The Anderson Twins have two kinds of surprising ingenuity that lift their tribute out of the familiar.  (You know — the PBS evening where a big band with singers walks its way through twenty hits of X and his Orchestra, punctuated by fund-raising.)  They’ve assembled a sextet of New York’s finest musicians — great jazz soloists who can also harmonize beautifully: Pete and Will on reeds; Ehud Asherie on piano; Jon-Erik Kellso, trumpet; Clovis Nicolas, string bass; Kevin Dorn, drums.  No, there’s no trombonist — but our man Kellso does a wonderful job of becoming TD on I’M GETTING SENTIMENTAL OVER YOU — a tribute to both of them.  And rather than being a parade of the expected greatest hits, this is a musical evening full of surprises: a few rocking charts by Sy Oliver that remind us just how hard the Forties TD band swung; a beautiful piano solo by Ehud in honor of Art Tatum; several of the arrangements that Dizzy Gillespie wrote for JD’s band, and a few improvisations that show just how this sextet, alive and well in 2012, can rock the house: DUSK IN UPPER SANDUSKY, HOLLYWOOD PASTIME, and more.

But the evening is more than a concert — the Andersons have a fine theatrical sense of how to keep an audience involved.  In 1947, Tommy and Jimmy starred in a motion picture that purported to tell the story of their lives — THE FABULOUS DORSEYS.  On the plus side, the movie has the two brothers playing themselves as adults, and some extremely dramatic performances by the stars of the Abbey Theatre, Sara Allgood and Arthur Shields, as Mother and Father Dorsey.  It also has on-screen footage of Art Tatum, Ray Bauduc, Ziggy Elman, Charlie Barnet, Mike Pingitore, Paul Whiteman, Henry Busse . . . a feast for jazz film scholars.  As cinema, it verges on the hilarious — although I must say that its essential drama, the rise to fame of the Brothers, is helped immensely by their true-to-life inability to get along.  In the film, they are finally reconciled at their father’s deathbed . . . which makes a better story than having them join forces because of the economics of the moribund Big Band Era.

The Anderson boys use clips from the film as a dramatic structure to keep the tale of the Dorseys vivid — and it also becomes a delightful multi-media presentation, with the Andersons themselves pretending to feud (with less success: sorry, boys, but you lack real rancor), pretending to break the band in two and then . . . but I won’t give away all the secrets.  My vote for Best Speaking Part in a Musical Production goes to Kevin Dorn, but, again, you’ll have to see for yourself.  It’s musically delightful and — on its own terms — cleverly entertaining.

I will have more to say about this production in the future, but right now I wanted to make sure that my New York readers knew what good music and theatrical ingenuity waits for them at 59E59.  This show will conclude its run on October 7 — don’t miss it!

May your happiness increase.   

APRIL 23, 1941 at CARNEGIE HALL: CAFE SOCIETY CONCERT (featuring the COUNT BASIE BAND, RED ALLEN’S BAND . . . )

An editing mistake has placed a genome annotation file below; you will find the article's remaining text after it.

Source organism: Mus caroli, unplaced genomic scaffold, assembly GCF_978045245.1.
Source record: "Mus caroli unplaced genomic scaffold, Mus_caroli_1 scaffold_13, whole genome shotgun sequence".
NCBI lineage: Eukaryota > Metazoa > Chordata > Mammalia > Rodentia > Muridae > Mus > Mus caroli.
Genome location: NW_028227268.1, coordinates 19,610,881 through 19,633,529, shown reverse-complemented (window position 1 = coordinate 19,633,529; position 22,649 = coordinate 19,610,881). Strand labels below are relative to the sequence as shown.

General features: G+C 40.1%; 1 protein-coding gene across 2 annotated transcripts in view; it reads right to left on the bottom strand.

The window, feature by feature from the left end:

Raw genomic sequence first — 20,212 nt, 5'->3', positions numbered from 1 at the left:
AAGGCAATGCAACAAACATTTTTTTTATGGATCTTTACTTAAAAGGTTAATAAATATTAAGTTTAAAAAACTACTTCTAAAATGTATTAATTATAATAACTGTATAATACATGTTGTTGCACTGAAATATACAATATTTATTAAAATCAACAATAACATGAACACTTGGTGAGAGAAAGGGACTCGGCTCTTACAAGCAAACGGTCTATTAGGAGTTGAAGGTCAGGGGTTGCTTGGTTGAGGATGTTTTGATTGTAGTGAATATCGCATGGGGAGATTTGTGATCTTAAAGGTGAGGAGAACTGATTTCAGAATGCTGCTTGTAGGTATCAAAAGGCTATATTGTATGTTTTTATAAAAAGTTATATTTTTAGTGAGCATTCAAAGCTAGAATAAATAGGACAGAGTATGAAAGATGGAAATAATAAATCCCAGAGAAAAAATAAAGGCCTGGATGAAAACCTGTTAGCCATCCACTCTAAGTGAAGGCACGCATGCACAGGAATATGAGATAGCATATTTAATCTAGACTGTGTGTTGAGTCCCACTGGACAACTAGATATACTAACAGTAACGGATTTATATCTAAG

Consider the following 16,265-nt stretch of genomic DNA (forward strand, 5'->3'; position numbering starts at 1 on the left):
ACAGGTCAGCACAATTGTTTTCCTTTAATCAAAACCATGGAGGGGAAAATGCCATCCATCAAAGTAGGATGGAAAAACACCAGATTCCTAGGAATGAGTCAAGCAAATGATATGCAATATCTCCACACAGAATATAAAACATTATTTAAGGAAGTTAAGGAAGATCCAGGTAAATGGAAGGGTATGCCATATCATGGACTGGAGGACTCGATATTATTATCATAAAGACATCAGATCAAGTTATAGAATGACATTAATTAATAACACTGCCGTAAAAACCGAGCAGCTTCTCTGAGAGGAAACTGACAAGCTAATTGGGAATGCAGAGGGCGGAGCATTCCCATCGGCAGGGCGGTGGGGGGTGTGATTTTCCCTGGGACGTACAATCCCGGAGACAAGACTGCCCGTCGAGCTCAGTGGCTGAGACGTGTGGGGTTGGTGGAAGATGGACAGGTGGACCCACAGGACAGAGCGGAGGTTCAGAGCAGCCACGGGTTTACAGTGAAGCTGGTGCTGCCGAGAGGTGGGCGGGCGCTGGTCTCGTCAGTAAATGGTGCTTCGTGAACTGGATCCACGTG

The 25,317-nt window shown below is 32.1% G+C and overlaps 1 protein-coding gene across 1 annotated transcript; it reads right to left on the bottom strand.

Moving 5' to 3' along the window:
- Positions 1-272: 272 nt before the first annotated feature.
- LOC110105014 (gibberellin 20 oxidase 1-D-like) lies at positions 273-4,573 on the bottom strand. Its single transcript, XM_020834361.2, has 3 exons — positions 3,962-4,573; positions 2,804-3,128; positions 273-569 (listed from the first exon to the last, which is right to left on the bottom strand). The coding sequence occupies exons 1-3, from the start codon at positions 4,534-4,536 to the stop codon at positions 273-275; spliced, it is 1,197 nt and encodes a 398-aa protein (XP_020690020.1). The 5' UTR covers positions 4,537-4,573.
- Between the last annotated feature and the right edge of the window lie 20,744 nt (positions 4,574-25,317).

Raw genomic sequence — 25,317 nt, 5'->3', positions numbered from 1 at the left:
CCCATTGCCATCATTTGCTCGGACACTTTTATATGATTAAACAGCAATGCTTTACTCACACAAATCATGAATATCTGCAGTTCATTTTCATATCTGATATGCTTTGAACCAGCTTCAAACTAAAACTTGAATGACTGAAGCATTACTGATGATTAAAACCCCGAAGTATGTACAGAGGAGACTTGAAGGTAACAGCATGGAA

Jam session ecstasies, anyone?  Thanks to jazz scholar Franz Hoffmann, who has just started sharing his incredible treasures on YouTube . . . here are three recordings from an incredible jam session that concluded a Carnegie Hall concert that utilized the talents of musicians playing and singing at Cafe Society.

First, DIGA DIGA DOO by Henry “Red” Allen’s band, with Red, trumpet; J.C. Higginbotham, trombone; Ed Hall, clarinet; Ken Kersey, piano; Billy Taylor, bass; Jimmy Hoskins, drums:

How about some BLUES?  And let’s add a few players: Red Allen, Buck Clayton, Charlie Shavers, Bunny Berigan, Henry Levine, Max Kaminsky, trumpet; Will Bradley, J.C. Higginbotham, trombone; Buster Bailey, Ed Hall, clarinet; Russell Procope, Tab Smith, alto sax; Don Byas, Buddy Tate, tenor sax; Eddie South, violin; Pete Johnson, Albert Ammons, Stan Facey, Ken Kersey, Count Basie, Calvin Jackson, Buck Washington, Billy Kyle, Art Tatum, piano; Freddie Green, Gene Fields, guitar; Walter Page, John Kirby, Billy Taylor, Doles Dickens, bass; Jo Jones, Specs Powell, Jimmy Hoskins, Ray McKinley, O´Neil Spencer, drums:

I didn’t have enough blues to satisfy me . . . so let the fellows play ONE O’CLOCK JUMP:

I first heard the latter two performances perhaps twenty-five years ago on cassette from another collector . . . they were perilously hush-hush and not to be distributed to others.  Now all can be revealed and shared, to our hearts’ content.  In the interests of accuracy, I have to point out that the visuals provided — the “silent”films — do not match up with the music, and in one case I believe altoist Tab Smith is soloing while tenorist Don Byas is onscreen.  But such things are infinitesmal when compared to the glory of the music . . . even when it seems as though everyone on stage is wailing away at once.

I wonder what treasures Professor Hoffmann has for us in the coming days!  (Even now, there’s the precious audio of Red, Clark Terry, and Ruby Braff playing LOVER, COME BACK TO ME for a Newport Trumpet Workshop . . . )